Ludicrous speed on hard water
For hardy sailors, the racing season really gets going—and going fast—when freezing temperatures create the perfect iceboating conditions
An epic Minnesota challenge
At the end of last year, iceboaters gathered at Battle Lake in northwest Minnesota for the DN Western Challenge and the ISA Regatta in early December. SAILING Magazine contributing photographer J. H. Peterson was on hand to capture the action.
The “Great Western Challenge” was especially epic this time around, according to Wayzata, Minnesota-based DN racer and ice scout Mike Miller. For almost 25 years, John “JD” Dennis has hosted this annual preseason fun regatta for DN racers. This event is never postponed or canceled, so it’s up to scouts like Miller to find the best ice in Minnesota for the weekend after Thanksgiving, which means the regatta’s location might not be announced until just three or four days prior to the event.
No matter, 58 sailors found Battle Lake for three days of medium air, a huge sheet of mostly smooth ice and more scrub races than their necks could handle. No registration fees, no trophies—just great racing on fresh Minnesota ice.
Sailors from four European countries as well as those from Canada and the States made the trek. Participants with the longest drives hailed from Nova Scotia and Florida.
“Ask anybody what made this year’s challenge so special, and they all will say Saturday,” Miller reported. “Without a doubt, Saturday was the day everyone will be talking about for years to come.”
On that day, the two fleets each sailed five adrenaline-filled races, each with a very long course on a huge sheet of very fast ice. Most of the day, the wind blew 18 to 22 miles per hour.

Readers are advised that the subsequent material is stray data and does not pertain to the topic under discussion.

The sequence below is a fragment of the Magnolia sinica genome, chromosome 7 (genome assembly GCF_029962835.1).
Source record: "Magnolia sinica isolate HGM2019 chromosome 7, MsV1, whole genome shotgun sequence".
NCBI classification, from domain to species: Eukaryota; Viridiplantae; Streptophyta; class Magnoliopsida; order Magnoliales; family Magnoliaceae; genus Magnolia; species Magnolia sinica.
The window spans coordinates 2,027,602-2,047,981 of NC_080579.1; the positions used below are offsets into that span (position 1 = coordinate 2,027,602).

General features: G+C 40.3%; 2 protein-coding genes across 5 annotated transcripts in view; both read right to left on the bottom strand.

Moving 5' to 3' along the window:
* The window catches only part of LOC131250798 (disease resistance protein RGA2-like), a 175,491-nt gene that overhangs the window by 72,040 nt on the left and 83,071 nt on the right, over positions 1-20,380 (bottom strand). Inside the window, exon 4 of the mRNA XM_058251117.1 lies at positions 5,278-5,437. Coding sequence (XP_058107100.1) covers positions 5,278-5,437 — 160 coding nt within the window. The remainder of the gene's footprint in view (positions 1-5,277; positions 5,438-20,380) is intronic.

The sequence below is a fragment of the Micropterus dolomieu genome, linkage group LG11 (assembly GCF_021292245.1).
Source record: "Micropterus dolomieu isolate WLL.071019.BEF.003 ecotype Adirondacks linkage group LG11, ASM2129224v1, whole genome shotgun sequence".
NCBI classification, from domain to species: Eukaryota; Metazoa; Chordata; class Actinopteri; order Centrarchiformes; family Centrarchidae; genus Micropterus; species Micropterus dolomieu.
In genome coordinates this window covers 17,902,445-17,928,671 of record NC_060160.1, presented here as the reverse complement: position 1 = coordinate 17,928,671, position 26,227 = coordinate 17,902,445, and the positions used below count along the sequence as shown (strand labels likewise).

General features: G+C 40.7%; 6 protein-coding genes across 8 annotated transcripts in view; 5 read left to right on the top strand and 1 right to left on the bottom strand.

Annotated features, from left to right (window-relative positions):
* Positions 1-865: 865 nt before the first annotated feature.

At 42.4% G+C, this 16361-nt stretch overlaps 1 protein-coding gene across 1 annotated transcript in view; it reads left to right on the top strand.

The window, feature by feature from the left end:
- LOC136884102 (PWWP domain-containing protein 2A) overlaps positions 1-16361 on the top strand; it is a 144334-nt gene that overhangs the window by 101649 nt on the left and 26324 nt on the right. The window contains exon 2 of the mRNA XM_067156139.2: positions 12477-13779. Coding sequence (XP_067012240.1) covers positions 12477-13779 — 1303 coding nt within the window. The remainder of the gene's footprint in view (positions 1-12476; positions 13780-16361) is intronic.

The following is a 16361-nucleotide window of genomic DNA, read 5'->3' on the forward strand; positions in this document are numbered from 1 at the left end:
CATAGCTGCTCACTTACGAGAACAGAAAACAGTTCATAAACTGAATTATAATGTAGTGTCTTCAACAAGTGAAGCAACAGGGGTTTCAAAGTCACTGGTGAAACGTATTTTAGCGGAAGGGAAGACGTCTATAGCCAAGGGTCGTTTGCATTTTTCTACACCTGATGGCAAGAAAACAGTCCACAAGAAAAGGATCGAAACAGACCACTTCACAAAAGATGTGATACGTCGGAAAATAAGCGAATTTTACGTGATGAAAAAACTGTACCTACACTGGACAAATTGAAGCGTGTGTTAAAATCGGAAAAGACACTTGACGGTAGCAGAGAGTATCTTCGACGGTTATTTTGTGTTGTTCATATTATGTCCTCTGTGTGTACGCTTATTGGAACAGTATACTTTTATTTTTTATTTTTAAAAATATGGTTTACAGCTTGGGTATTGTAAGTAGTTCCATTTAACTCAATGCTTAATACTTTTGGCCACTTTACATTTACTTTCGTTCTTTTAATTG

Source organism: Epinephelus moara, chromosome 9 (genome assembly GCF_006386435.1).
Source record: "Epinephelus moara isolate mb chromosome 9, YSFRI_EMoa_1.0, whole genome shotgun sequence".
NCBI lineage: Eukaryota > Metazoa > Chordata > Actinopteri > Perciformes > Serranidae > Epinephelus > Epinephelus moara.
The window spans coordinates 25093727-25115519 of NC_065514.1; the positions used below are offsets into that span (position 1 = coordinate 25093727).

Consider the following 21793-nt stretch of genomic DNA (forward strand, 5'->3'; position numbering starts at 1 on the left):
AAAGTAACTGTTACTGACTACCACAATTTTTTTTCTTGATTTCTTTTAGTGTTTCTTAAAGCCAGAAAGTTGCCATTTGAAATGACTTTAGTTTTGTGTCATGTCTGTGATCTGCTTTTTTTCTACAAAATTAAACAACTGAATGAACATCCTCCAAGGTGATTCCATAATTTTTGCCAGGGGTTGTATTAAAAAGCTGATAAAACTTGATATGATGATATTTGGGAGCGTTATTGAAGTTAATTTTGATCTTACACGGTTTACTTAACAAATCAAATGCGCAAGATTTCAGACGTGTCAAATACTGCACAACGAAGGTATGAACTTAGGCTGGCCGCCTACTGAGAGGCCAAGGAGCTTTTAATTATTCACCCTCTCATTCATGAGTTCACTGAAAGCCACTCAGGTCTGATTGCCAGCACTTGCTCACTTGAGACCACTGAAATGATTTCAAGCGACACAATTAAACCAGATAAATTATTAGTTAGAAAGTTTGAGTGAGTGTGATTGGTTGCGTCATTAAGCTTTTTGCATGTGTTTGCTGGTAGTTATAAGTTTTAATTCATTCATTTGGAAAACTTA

“Word on the ice was that the Gold Fleet raced in sustained winds of 21 miles per hour with gusts to 26,” Miller said. “Upwind and downwind, the boats were just flying. Necks were snapped back at the weather mark, and runner sharpness was measured at the leeward mark. Across the course, boat-handling skills were tested.”
Surprisingly, for all the wind, there was very little damage. At the end of Saturday, 13-time North American Champion Ron Sherry held a slight lead over Hungary’s Peter Hamrak and Minnetonka’s John Dennis. In the Silver Fleet, former Western Region Commodore Mike Miller was at the top of the score sheet, followed by Chris Gordon and then Richard Gordon.
The wind piped up on Sunday, and forecasts indicated that it would build throughout the day. Most sailors chose to enjoy the shelter of the pits; less than a dozen boats even dared to venture out to the course.
“It was so windy that Mike Bloom made it out to the course without raising a sail,” Miller recalled. “He loaded all his gear in the boat and reached the course under a dead stick, simply by standing on his plank. Once at the course, he was not surprised to see it was mostly Minnesota sailors out on the ice.
“Notably, JD was already out sailing a few hot laps,” he said. “After a short delay, the powers that be decided there would be no races and declared the regatta complete.”
Apparently, even the hardy Midwestern iceboaters know when to cry uncle. That just means it’s time to start looking for the next stretch of perfect ice. --H.S.